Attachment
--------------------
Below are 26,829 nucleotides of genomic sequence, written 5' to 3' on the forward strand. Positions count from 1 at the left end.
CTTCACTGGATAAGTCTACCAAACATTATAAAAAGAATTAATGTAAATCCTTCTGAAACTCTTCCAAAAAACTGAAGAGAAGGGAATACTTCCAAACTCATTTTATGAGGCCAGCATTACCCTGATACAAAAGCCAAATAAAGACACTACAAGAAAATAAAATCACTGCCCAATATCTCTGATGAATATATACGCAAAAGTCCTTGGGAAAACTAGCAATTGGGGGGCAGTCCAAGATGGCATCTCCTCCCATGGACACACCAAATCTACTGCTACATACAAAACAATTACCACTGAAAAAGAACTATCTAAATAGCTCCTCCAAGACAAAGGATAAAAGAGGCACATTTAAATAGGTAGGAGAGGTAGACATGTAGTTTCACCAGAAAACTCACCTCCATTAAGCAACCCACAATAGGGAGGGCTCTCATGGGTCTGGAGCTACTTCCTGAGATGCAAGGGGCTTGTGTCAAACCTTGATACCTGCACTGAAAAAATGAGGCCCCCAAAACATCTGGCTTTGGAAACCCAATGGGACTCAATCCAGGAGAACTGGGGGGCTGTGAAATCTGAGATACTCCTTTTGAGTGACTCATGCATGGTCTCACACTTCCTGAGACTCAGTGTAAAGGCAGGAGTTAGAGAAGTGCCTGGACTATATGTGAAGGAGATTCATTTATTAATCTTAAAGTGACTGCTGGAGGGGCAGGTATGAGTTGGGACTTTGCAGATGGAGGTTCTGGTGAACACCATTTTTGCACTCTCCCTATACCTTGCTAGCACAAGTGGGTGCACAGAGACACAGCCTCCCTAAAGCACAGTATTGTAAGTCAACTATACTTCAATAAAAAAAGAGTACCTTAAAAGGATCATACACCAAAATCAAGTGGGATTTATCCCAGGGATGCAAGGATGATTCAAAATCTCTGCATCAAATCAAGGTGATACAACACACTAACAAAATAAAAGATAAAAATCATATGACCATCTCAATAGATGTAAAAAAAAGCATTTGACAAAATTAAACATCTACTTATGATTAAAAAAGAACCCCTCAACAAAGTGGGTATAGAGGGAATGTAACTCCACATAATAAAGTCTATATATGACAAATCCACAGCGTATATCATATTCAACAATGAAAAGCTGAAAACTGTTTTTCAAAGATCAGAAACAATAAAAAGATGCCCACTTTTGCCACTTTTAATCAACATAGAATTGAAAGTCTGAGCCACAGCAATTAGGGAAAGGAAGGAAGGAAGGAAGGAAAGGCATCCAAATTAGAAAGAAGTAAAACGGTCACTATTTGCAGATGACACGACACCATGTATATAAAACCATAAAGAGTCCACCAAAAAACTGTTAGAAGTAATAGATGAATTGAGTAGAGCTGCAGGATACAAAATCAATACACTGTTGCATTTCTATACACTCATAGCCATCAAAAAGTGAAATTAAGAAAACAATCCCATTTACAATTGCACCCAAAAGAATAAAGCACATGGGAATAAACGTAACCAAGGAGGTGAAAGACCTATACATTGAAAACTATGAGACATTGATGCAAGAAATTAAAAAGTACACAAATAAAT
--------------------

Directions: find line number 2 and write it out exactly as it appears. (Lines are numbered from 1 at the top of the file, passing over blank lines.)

CTTCACTGGATAAGTCTACCAAACATTATAAAAAGAATTAATGTAAATCCTTCTGAAACTCTTCCAAAAAACTGAAGAGAAGGGAATACTTCCAAACTCATTTTATGAGGCCAGCATTACCCTGATACAAAAGCCAAATAAAGACACTACAAGAAAATAAAATCACTGCCCAATATCTCTGATGAATATATACGCAAAAGTCCTTGGGAAAACTAGCAATTGGGGGGCAGTCCAAGATGGCATCTCCTCCCATGGACACACCAAATCTACTGCTACATACAAAACAATTACCACTGAAAAAGAACTATCTAAATAGCTCCTCCAAGACAAAGGATAAAAGAGGCACATTTAAATAGGTAGGAGAGGTAGACATGTAGTTTCACCAGAAAACTCACCTCCATTAAGCAACCCACAATAGGGAGGGCTCTCATGGGTCTGGAGCTACTTCCTGAGATGCAAGGGGCTTGTGTCAAACCTTGATACCTGCACTGAAAAAATGAGGCCCCCAAAACATCTGGCTTTGGAAACCCAATGGGACTCAATCCAGGAGAACTGGGGGGCTGTGAAATCTGAGATACTCCTTTTGAGTGACTCATGCATGGTCTCACACTTCCTGAGACTCAGTGTAAAGGCAGGAGTTAGAGAAGTGCCTGGACTATATGTGAAGGAGATTCATTTATTAATCTTAAAGTGACTGCTGGAGGGGCAGGTATGAGTTGGGACTTTGCAGATGGAGGTTCTGGTGAACACCATTTTTGCACTCTCCCTATACCTTGCTAGCACAAGTGGGTGCACAGAGACACAGCCTCCCTAAAGCACAGTATTGTAAGTCAACTATACTTCAATAAAAAAAGAGTACCTTAAAAGGATCATACACCAAAATCAAGTGGGATTTATCCCAGGGATGCAAGGATGATTCAAAATCTCTGCATCAAATCAAGGTGATACAACACACTAACAAAATAAAAGATAAAAATCATATGACCATCTCAATAGATGTAAAAAAAAGCATTTGACAAAATTAAACATCTACTTATGATTAAAAAAGAACCCCTCAACAAAGTGGGTATAGAGGGAATGTAACTCCACATAATAAAGTCTATATATGACAAATCCACAGCGTATATCATATTCAACAATGAAAAGCTGAAAACTGTTTTTCAAAGATCAGAAACAATAAAAAGATGCCCACTTTTGCCACTTTTAATCAACATAGAATTGAAAGTCTGAGCCACAGCAATTAGGGAAAGGAAGGAAGGAAGGAAGGAAAGGCATCCAAATTAGAAAGAAGTAAAACGGTCACTATTTGCAGATGACACGACACCATGTATATAAAACCATAAAGAGTCCACCAAAAAACTGTTAGAAGTAATAGATGAATTGAGTAGAGCTGCAGGATACAAAATCAATACACTGTTGCATTTCTATACACTCATAGCCATCAAAAAGTGAAATTAAGAAAACAATCCCATTTACAATTGCACCCAAAAGAATAAAGCACATGGGAATAAACGTAACCAAGGAGGTGAAAGACCTATACATTGAAAACTATGAGACATTGATGCAAGAAATTAAAAAGTACACAAATAAAT